Digital & Computing

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Systems thinking and practice

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# 5.3 Summary

The brief definition of a system is set of components interconnected for a purpose. Joseph O'Connor and Ian McDermott (1997) distinguish a system from a heap using the longer definition as follows:

A systemA heap
Interconnecting parts functioning as a wholeA collection of parts
Changed if you take away pieces or add more pieces. If you cut the system in half you do not get two smaller systems, but a damaged system that will not properly functionEssential properties are unchanged whether you add or take away pieces. when you halve a heap, you get two smaller heaps
The arrangement of the pieces is crucialThe arrangement of the pieces is irrelevant
The parts are connected and work togetherThe parts are not connected and can function separately
Its behaviour depends on the total structure. Change the structure and the behaviour changesIts behaviour (if any) depends on its size or on the number of pieces in the heap.
(O'Connor and McDermott, 1997, p. 3)

I have also used the word ‘system’ to make five points about thinking in terms of systems:

1. The intangible elements, e.g. norms and assumptions, are essential factors in understanding how a system works.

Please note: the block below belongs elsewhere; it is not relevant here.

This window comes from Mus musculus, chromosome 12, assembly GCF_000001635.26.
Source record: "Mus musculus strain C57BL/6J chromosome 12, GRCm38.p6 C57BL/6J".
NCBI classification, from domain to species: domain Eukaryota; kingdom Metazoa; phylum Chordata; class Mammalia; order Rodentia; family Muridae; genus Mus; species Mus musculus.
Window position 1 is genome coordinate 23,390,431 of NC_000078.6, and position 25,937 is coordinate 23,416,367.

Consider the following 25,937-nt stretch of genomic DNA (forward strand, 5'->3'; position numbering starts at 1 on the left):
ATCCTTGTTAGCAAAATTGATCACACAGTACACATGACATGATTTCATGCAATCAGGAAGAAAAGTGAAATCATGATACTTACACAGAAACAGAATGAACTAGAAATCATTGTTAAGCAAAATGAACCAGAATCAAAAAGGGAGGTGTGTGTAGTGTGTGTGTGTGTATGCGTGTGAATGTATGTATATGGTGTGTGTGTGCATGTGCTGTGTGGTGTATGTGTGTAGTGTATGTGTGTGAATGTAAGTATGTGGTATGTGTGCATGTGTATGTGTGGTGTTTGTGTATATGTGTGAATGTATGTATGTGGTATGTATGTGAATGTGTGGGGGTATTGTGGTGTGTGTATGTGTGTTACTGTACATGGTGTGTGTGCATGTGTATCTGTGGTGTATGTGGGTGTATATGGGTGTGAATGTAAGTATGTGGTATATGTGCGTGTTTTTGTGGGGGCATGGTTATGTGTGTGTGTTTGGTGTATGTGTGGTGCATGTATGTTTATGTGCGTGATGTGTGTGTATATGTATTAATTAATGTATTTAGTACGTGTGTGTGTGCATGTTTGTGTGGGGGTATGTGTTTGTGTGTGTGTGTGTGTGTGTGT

2. The boundary of a system need not correspond with recognised departmental, institutional or other ‘physical’ boundaries. Explanatory systems are identified in relation to the observer's interests.

3. Often one has to extend the boundary (take a helicopter view) in order to achieve a coherent understanding of a complex situation.

4. A system at one level of analysis can be viewed instead as a sub-system in its environment at a higher level of analysis.

5. Models and analogies of systems are powerful tools in helping to identify patterns and regularities.

## SAQ 8

Which of the following do you recognise as a system, according to the definitions given above?

1. The houses in an old village.

3. Activities needed to get this course to you on time.

4. A small wood.

5. The spare parts in the store of a garage.

6. Mathematics.

7. Meetings of the board of directors of a company.